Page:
Most Americans believe churches play a positive role in communities, and even atheists and agnostics don’t view churches harshly.
A Barna Group study released July 13 revealed a generally upbeat attitude among the public regarding how churches influence their areas. The study revealed that 78 percent of Americans believe the presence of a church has a “very” (53 percent) or “somewhat” positive (25 percent) effect on their communities, according to the Christian Examiner.
“Those with the most favorable views of churches are elders (ages 66-plus), married adults, residents of the South, women, Protestants, churchgoers, African-Americans and political conservatives,” the study said.
According to the Examiner:
Among the approximately one-fifth of Americans who disagree, 17 percent profess indifference toward the influence of churches, while one in 20 believe churches play an either very (2 percent) or somewhat (3 percent) negative role in communities, the study revealed. It noted those least likely to view churches positively include Mosaics (ages 18-27), men, never-married adults, atheists and agnostics, the unchurched, political liberals, those living in the West and Northwest, and those not registered to vote.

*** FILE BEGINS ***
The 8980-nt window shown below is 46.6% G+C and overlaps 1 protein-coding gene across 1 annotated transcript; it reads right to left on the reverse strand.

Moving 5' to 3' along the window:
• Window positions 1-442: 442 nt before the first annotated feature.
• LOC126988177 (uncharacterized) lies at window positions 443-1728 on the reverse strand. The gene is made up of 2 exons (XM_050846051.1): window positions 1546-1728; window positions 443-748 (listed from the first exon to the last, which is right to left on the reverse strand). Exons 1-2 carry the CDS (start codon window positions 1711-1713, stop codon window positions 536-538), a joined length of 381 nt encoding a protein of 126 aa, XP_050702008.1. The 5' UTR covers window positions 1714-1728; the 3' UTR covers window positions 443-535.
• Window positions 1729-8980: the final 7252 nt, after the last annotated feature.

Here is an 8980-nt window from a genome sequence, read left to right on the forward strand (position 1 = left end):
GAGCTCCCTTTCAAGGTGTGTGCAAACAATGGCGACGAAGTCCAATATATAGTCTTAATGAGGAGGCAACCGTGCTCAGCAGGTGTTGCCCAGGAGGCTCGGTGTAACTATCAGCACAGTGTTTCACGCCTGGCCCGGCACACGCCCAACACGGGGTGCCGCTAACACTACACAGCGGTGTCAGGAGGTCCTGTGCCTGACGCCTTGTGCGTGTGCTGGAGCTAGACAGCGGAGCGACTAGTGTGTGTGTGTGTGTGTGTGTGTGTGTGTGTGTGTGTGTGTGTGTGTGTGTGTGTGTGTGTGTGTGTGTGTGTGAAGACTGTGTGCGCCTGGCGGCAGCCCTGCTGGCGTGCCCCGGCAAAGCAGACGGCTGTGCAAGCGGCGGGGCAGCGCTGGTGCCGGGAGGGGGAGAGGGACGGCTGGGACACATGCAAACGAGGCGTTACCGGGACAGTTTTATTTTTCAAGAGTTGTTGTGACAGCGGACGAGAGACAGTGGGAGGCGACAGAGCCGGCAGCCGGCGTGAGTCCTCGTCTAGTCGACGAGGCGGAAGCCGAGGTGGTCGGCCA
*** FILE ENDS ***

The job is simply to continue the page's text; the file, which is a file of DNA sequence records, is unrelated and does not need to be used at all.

While atheists and agnostics were the only key demographic group not to hold a mostly positive view of churches, Barna Group President David Kinnaman noted that only 14 percent of them viewed churches negatively.